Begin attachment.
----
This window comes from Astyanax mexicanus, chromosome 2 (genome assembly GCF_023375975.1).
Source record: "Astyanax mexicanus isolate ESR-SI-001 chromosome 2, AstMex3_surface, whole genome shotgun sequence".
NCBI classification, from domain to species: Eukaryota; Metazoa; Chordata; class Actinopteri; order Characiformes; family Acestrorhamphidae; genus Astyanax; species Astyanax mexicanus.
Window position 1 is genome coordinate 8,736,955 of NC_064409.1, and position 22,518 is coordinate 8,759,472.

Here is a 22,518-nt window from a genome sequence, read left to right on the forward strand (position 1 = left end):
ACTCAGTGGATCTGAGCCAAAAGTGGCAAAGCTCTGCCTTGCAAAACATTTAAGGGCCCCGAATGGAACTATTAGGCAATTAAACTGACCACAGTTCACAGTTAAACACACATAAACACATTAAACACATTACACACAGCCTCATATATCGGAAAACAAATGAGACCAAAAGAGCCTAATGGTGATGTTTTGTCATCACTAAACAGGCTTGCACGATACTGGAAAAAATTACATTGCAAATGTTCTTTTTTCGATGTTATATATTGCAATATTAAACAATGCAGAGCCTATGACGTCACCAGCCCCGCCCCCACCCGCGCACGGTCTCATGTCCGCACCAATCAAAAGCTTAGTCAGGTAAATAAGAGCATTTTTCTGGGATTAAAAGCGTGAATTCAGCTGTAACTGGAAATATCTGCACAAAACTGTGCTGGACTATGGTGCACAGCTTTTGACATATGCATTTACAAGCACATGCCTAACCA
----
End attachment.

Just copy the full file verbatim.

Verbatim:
This window comes from Astyanax mexicanus, chromosome 2 (genome assembly GCF_023375975.1).
Source record: "Astyanax mexicanus isolate ESR-SI-001 chromosome 2, AstMex3_surface, whole genome shotgun sequence".
NCBI classification, from domain to species: Eukaryota; Metazoa; Chordata; class Actinopteri; order Characiformes; family Acestrorhamphidae; genus Astyanax; species Astyanax mexicanus.
Window position 1 is genome coordinate 8,736,955 of NC_064409.1, and position 22,518 is coordinate 8,759,472.

Here is a 22,518-nt window from a genome sequence, read left to right on the forward strand (position 1 = left end):
ACTCAGTGGATCTGAGCCAAAAGTGGCAAAGCTCTGCCTTGCAAAACATTTAAGGGCCCCGAATGGAACTATTAGGCAATTAAACTGACCACAGTTCACAGTTAAACACACATAAACACATTAAACACATTACACACAGCCTCATATATCGGAAAACAAATGAGACCAAAAGAGCCTAATGGTGATGTTTTGTCATCACTAAACAGGCTTGCACGATACTGGAAAAAATTACATTGCAAATGTTCTTTTTTCGATGTTATATATTGCAATATTAAACAATGCAGAGCCTATGACGTCACCAGCCCCGCCCCCACCCGCGCACGGTCTCATGTCCGCACCAATCAAAAGCTTAGTCAGGTAAATAAGAGCATTTTTCTGGGATTAAAAGCGTGAATTCAGCTGTAACTGGAAATATCTGCACAAAACTGTGCTGGACTATGGTGCACAGCTTTTGACATATGCATTTACAAGCACATGCCTAACCA